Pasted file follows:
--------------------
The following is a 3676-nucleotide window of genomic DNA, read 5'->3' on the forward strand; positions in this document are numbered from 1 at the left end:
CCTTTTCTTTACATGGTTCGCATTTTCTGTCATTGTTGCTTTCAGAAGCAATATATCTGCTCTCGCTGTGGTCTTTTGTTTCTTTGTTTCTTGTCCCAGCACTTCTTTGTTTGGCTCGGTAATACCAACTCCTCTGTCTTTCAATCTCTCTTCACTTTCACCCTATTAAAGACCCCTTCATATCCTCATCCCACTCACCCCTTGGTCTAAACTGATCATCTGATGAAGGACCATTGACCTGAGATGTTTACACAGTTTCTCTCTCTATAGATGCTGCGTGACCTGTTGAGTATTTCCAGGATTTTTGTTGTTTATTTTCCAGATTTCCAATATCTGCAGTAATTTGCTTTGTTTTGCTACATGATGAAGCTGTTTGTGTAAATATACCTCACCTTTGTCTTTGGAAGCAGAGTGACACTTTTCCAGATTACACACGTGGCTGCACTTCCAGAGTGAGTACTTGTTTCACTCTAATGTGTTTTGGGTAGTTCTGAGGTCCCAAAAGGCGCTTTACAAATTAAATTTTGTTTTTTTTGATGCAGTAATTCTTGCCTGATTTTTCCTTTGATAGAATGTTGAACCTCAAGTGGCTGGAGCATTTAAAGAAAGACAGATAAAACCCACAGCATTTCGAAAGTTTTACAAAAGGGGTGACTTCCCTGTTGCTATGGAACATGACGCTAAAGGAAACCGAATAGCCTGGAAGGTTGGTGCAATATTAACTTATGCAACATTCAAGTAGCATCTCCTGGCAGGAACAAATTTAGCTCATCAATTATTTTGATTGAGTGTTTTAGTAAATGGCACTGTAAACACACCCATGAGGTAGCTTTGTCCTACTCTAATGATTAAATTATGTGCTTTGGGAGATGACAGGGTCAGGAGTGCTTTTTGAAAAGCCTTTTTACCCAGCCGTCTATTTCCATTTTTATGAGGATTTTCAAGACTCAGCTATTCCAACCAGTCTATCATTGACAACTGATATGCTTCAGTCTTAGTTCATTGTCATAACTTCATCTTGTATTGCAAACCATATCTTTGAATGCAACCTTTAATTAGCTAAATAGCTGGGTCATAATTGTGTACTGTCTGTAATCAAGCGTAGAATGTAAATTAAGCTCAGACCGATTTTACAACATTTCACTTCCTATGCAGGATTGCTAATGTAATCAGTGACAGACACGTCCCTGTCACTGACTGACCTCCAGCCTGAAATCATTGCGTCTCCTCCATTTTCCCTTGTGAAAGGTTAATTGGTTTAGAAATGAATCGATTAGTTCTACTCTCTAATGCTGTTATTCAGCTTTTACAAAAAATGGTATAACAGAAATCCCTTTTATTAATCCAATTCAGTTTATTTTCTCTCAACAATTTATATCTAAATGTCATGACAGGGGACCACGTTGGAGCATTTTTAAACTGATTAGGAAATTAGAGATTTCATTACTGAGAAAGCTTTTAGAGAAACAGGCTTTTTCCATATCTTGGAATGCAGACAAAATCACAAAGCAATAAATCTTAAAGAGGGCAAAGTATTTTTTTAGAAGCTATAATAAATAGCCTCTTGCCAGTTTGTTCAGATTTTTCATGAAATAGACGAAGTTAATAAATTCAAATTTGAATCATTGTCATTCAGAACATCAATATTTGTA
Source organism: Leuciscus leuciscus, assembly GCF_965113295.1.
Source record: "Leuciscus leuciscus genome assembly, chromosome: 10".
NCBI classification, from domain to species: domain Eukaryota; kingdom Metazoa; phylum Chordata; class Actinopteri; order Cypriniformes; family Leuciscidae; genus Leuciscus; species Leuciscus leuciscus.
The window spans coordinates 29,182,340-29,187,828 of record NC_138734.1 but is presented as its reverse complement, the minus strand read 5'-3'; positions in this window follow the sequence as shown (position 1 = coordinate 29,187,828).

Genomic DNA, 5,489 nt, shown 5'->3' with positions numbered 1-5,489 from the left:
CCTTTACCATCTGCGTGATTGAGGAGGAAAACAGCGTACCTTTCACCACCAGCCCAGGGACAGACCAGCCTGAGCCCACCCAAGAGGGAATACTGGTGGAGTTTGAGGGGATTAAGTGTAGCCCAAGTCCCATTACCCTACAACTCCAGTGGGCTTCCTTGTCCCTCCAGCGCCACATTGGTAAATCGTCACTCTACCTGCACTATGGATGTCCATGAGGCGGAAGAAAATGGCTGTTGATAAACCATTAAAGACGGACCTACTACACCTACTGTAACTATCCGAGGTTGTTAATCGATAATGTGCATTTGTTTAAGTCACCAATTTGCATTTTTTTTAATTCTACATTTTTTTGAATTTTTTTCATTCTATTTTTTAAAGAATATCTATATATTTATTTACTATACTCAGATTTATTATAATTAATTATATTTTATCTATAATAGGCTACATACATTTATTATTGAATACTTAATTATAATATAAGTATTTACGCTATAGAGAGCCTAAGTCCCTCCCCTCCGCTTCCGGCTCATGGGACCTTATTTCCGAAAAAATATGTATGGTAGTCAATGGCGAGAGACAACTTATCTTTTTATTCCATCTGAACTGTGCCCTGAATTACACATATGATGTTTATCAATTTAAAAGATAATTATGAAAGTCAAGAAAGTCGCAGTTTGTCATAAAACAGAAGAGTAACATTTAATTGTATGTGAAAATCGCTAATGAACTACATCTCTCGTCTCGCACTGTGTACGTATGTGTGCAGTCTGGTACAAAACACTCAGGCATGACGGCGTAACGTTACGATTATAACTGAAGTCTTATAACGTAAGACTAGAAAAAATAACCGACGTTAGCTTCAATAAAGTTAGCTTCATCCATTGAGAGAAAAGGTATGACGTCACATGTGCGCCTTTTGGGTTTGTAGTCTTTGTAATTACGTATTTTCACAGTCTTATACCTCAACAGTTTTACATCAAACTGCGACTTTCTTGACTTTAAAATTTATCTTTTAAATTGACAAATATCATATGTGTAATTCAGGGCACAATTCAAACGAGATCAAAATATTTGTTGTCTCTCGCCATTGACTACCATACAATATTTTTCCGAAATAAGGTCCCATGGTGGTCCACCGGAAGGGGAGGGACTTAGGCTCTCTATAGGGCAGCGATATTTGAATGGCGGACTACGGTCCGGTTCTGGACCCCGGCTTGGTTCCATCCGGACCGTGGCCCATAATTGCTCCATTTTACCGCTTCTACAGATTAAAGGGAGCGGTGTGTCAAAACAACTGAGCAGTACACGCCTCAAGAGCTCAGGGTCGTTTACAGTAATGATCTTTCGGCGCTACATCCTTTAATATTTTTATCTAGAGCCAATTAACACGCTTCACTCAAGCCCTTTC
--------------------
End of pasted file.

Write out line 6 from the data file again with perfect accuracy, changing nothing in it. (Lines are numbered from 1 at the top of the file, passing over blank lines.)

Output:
The window spans coordinates 29,182,340-29,187,828 of record NC_138734.1 but is presented as its reverse complement, the minus strand read 5'-3'; positions in this window follow the sequence as shown (position 1 = coordinate 29,187,828).